3. Hi Dio,

    I agree with a lot of what you & your friend were saying. I'm going to slap down my 2ps worth in a fairly unstructured way just to get some ideas out there. I miss things or forget things, but my brain is messy like that :)

    A good RP or community sim's survival depends upon the people using it, but that's to be expected really. I've come to see these kind of sims as more and more like small villages or parishes in RL. Typically there a small collection of people at the top and the then folks who live there at the bottom and unless there is a real & health relationship between them then the community experience quickly breaks down in one or more ways the sim begins to fail.

    As a leader you have to juggle many things - from getting a healthy growth & stable population in the sim to ensure you have the much needed 'tax' income to listening to your residents and providing them with something to do. Take a look at Blue Mars - it looked great, got loads of folks in, generated lots of buzz and handled PR-style communication really well... but it had no plans for the people once they came, not even for generating cash from them, and as such there was never any sense of community and without that the place was buggered.

    I can't help feeling that in SL a slight lowering of land costs would help things. To make a village work you have to get the people looking after it - in a sim that means you need to the people to rent and build and maintain, but how many can really afford the expense of renting more than a plot or two. This means that whilst many folks come and support the sim in terms of community RP, they never put money in meaning that you end up with a small cohort of landed folks who have the ear of the owner(s). Whilst that also happens in RL, the fact that none of us *has* to live in SL as we do in *RL* means that the people without the sense they have a stake in the community and are therefore not listened to can simply leave and try another sim.

    This constant migration of people around sims who either never rent or only rent in a limited way means that sims begin to stagnate and focus on a handful of 'key players'.

    I keep coming back to this two-way street thing - the people have to want to help the sim thrive and the sim owners have to want to engage with the people. But it's hard... we aren't (in the main) kids sat at home with hours and hours to throw at SL - we are adults with jobs, families, mortgages. Our time is limited and SL can eat time like a Jabberwocky with the munchies. How does a sim owner dedicate the kind of time needed to engage the people in his sim is he's got a job that works him 10 hours a day, six days a week? How does a resident support the sim if timezones means that everything happens when she is in bed?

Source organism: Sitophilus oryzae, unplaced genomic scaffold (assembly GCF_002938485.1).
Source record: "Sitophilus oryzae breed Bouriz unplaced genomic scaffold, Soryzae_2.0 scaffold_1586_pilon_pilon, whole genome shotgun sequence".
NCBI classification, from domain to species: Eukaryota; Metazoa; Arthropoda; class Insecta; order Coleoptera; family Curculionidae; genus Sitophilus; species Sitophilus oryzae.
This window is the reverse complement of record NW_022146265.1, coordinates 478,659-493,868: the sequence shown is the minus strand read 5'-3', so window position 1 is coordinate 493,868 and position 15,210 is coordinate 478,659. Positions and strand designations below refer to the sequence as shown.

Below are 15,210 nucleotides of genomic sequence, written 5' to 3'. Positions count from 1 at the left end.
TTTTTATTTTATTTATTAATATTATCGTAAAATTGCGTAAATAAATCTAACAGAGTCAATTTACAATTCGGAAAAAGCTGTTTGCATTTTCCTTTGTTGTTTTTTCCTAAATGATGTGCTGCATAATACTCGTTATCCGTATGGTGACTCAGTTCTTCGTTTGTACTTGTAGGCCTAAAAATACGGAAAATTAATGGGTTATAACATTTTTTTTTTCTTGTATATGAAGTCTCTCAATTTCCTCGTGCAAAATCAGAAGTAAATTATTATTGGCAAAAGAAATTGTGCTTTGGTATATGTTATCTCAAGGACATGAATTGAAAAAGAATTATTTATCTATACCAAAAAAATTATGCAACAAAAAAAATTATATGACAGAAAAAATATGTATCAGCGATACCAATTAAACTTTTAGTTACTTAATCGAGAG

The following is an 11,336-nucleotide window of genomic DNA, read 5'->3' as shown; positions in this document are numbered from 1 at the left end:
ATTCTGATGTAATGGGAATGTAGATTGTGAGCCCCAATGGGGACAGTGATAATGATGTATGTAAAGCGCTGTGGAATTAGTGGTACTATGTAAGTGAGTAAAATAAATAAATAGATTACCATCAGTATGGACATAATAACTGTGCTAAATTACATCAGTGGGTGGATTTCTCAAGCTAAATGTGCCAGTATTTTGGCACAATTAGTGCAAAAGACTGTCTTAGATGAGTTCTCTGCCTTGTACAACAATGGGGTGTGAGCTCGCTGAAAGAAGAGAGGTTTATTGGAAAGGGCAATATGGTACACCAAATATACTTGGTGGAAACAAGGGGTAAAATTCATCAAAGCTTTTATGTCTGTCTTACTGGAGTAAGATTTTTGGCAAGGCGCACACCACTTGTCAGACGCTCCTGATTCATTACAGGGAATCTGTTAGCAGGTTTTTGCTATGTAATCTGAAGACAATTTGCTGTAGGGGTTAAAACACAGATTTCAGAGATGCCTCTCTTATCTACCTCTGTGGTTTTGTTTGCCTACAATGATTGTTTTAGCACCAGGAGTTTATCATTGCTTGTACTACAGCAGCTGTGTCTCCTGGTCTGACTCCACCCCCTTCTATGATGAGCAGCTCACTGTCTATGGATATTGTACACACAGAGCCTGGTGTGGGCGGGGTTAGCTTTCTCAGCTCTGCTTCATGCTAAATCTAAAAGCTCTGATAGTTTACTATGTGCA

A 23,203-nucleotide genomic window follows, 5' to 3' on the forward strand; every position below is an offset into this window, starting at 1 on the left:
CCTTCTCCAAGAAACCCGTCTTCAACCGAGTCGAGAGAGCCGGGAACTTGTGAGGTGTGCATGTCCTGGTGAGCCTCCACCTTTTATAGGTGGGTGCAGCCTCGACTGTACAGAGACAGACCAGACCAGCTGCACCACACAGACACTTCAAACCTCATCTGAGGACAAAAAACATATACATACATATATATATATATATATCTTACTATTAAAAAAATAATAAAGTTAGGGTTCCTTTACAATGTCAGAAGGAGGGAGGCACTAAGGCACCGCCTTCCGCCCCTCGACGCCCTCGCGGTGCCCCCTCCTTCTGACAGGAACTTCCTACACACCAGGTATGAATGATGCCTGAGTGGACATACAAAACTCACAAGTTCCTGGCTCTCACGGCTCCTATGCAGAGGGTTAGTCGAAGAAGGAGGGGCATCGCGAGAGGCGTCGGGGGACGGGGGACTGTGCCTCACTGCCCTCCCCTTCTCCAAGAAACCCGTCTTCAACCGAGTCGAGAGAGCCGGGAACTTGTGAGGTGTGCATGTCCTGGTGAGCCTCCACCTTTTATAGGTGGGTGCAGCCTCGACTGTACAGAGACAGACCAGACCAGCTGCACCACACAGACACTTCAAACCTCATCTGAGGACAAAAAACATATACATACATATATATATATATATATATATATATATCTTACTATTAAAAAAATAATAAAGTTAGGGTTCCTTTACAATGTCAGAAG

I don't know the answers to these questions, I really don't. I don't think there are answers, at least not the ones I'd want to hear. RL will always trump SL and therefore building and maintaining a community in SL will always be the hardest thing to pull off successfully.

    What a bum note to end on... still I can always look on the bright side and thank my lucky stars that the Neural-whotsit place is the only place daft enough to go for democracy on the grid. Now *that* is hilarious to watch :-D

  4. Hey HB,

    Thank you for the long and detailed pile of thoughts on what makes a sim work--and I really don't think that you ended on a bum note at all.

    I suspect the heart of it is somehow engaging people so that it doesn't all come down to just being up to the sim owner and a few "key folks" like the landed gentry to make things work. Community is the key, and in a community the leader isn't always doing everything--something which involves giving up a certain level of control, but that's not a bad thing.

    But I also like your description of this process as being a two-way street--that the folks who are drawn into the sim can't just sit there with their arms folded and saying, "ok, I'm here, entertain me, create a community for me..."

    The timezone thing is a whole 'nother issue. Generally it seems that it helps if you alternate when you hold events, or sometimes do them twice--once when it's convenient for people in the Americas, and again at a time that works for the Europeans (the folks in Australia/Asia seem to just be pretty much screwed one way or the other).

    But listening and soliciting input and all that can be carried out at ANY time--THAT'S something that's not limited by time zones.